The majority surprisingly states that this guidance is inapplicable here because this case involves a “fully developed record,” while the district court in Schlup had declined to conduct an evidentiary hearing. Ante, at 17–18. But the guidance is clearly applicable: The point in Schlup was not simply that a hearing was required, but why—because the district court had to assess the probative force of the petitioner’s newly presented evidence, by engaging in factfinding rather than performing a summary judgment-type inquiry. 513 U. S., at 331–332. That is precisely what the District Court did here. In addition to a “fully developed record,” we have the District Court’s factual findings about the reliability of the new evidence in that record, factual findings which the majority disregards without finding clear error.
The majority essentially disregards the District Court’s role in assessing the reliability of House’s new evidence. With regard to the sisters’ testimony, the majority casts aside the District Court’s determination that their statements came too late and were too inconsistent with credible record evidence to be reliable, instead observing that the women had no obvious reason to lie, that a few aspects of their testimony have record support, and that they recounted an uncoerced confession. Ante, at 32–33. As for the District Court’s express finding that the autopsy blood spilled after the FBI tested House’s jeans, the majority points to Dr. Blake’s testimony that blood enzymes “are generally better preserved on cloth,” and even conjures up its own theory in an attempt to refute Ms. Sutton’s expert testimony that the pattern of some bloodstains was consistent with blood being transferred while the pants were being worn. Ante, at 27 (“This should be a matter for the trier of fact to consider in the first instance, but we can note a line of argument that could refute the State’s position … [Ms. Sutton’s] testimony … does not refute the hypothesis that the packaging of the pants for transport was what caused them to be folded or creased”); see App. 296.
The majority’s assessment of House’s new evidence is precisely the summary judgment-type inquiry Schlup said was inappropriate. 513 U. S., at 332. By casting aside the District Court’s factual determinations made after a comprehensive evidentiary hearing, the majority has done little more than reiterate the factual disputes presented below. Witnesses do not testify in our courtroom, and it is not our role to make credibility findings and construct theories of the possible ways in which Mrs. Muncey’s blood could have been spattered and wiped on House’s jeans. The District Court did not painstakingly conduct an evidentiary hearing to compile a record for us to sort through transcript by transcript and photograph by photograph, assessing for ourselves the reliability of what we see. Schlup made abundantly clear that reliability determinations were essential, but were for the district court to make. 513 U. S., at 331–332. We are to defer to the better situated District Court on reliability, unless we determine that its findings are clearly erroneous. We are not concerned with “the district court’s independent judgment as to whether reasonable doubt exists,” id., at 329, but the District Court here made basic factual findings about the reliability of House’s new evidence; it did not offer its personal opinion about whether it doubted House’s guilt. Schlup makes clear that those findings are controlling unless clearly erroneous.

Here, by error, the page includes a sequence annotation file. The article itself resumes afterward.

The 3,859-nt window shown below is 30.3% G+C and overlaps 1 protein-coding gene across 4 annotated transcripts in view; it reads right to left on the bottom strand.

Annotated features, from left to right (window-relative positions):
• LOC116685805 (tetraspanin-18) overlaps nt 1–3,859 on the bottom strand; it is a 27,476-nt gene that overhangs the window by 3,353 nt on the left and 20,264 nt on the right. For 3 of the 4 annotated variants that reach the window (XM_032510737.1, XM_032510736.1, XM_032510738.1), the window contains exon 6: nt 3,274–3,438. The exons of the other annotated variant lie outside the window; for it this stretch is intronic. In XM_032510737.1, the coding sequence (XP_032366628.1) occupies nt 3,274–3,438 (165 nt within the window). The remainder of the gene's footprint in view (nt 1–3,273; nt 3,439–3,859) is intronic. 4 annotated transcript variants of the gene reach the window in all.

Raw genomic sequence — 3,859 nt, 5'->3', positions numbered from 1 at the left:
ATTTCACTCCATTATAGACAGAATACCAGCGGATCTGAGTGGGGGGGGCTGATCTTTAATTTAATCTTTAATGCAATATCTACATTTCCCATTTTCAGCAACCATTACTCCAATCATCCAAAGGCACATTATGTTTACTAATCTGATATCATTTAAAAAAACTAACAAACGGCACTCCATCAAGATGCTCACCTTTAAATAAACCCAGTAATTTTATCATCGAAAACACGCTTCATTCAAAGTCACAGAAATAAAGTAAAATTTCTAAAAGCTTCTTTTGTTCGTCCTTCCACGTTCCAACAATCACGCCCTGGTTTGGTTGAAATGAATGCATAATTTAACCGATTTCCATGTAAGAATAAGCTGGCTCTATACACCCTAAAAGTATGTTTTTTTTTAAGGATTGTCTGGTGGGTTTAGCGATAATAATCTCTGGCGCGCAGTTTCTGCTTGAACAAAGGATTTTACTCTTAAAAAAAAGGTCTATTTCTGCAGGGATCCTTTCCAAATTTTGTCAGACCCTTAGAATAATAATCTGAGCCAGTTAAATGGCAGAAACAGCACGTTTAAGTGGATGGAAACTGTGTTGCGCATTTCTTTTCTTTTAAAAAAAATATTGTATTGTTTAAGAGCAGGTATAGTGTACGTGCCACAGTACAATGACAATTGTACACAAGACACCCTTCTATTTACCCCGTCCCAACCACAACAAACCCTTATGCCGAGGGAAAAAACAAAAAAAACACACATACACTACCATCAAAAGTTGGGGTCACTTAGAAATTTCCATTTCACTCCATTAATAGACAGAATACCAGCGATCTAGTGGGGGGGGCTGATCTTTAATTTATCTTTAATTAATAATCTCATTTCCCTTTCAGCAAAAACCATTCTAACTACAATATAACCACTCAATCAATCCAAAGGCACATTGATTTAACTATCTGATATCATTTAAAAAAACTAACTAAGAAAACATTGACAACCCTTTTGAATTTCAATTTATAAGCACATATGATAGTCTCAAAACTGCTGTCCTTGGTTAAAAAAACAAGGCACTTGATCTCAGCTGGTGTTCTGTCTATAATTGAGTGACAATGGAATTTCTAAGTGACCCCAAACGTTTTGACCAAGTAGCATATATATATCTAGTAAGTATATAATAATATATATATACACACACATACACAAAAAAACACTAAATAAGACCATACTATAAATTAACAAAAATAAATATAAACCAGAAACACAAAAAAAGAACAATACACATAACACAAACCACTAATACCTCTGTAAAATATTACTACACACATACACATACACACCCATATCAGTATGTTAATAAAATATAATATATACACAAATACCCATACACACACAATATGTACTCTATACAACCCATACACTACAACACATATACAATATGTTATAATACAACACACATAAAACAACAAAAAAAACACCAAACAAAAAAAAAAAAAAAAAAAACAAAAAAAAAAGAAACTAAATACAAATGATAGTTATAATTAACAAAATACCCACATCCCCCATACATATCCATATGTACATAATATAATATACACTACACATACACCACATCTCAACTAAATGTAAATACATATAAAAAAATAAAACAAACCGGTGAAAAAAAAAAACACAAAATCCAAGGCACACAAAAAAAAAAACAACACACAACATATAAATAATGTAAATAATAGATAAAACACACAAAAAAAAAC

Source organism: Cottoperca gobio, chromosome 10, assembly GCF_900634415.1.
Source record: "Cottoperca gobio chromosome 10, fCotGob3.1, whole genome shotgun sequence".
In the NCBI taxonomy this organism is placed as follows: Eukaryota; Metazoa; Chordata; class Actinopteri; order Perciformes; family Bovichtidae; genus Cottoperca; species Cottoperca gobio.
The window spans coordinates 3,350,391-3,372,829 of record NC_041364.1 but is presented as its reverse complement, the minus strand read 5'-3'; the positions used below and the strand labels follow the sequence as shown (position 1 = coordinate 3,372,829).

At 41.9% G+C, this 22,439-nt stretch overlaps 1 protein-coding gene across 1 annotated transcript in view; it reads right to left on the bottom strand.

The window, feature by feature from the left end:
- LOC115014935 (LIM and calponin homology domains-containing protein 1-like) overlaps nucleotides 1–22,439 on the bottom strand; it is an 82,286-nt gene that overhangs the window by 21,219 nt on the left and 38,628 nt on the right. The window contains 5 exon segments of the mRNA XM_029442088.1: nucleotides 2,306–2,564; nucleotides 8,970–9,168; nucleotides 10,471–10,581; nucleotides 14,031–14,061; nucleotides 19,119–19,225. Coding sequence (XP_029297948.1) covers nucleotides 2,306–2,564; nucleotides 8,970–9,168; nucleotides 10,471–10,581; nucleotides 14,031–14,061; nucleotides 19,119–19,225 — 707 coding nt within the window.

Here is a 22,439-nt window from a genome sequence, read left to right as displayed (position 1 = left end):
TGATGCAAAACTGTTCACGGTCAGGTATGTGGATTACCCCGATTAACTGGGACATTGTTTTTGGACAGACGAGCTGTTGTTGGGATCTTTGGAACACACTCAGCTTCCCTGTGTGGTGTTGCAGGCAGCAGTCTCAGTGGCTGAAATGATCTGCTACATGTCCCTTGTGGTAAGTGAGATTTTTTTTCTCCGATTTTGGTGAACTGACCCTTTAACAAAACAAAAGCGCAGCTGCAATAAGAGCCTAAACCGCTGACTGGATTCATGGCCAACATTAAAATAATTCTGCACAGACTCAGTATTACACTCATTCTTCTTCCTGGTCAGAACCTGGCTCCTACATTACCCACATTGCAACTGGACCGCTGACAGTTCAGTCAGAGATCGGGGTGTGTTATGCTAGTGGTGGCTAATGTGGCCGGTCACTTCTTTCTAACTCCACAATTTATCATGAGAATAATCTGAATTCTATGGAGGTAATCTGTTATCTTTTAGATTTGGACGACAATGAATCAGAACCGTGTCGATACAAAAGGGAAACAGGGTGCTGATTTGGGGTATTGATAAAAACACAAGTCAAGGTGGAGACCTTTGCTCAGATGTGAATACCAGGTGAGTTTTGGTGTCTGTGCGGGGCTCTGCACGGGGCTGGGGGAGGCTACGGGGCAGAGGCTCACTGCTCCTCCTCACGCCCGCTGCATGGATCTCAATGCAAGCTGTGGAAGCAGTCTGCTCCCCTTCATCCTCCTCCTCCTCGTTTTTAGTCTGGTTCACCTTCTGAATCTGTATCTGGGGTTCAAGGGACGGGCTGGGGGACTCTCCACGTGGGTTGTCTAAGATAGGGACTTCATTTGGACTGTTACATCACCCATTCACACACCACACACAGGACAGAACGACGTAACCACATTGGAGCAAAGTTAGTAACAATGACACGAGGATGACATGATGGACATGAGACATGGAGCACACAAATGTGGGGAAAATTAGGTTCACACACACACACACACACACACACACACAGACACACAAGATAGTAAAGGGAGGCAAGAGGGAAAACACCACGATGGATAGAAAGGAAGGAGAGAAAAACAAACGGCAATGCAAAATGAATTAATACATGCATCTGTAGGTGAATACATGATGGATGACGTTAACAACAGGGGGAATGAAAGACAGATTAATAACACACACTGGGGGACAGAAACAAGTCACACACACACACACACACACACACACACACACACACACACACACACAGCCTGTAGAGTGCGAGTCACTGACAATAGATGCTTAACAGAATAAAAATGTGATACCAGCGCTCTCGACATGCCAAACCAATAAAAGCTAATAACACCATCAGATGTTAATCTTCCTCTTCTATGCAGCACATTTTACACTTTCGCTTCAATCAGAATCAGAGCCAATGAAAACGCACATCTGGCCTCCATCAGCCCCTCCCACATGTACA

I have found no clear error in the District Court’s reliability findings. Not having observed Ms. Parker and Ms. Letner testify, I would defer to the District Court’s determination that they are not credible, and the evidence in the record undermining the tale of an accidental killing during a fight in the Muncey home convinces me that this credibility finding is not clearly erroneous. Dr. Alex Carabia, who performed the autopsy, testified to injuries far more severe than a bump on the head: Mrs. Muncey had bruises on the front and back of her neck, on both thighs, on her lower right leg and left knee, and her hands were bloodstained up to the wrists; her injuries were consistent with a struggle and traumatic strangulation. Record, Addendum 4, 7 Tr. of Evidence in No. 378 (Crim. Ct. Union County, Tenn.) 984–987 (hereinafter Tr.) And, of course, Lora Tharp has consistently recalled a deep-voiced visitor arriving late at night to tell Mrs. Muncey that her husband was in a wreck near the creek. App. 19, 270.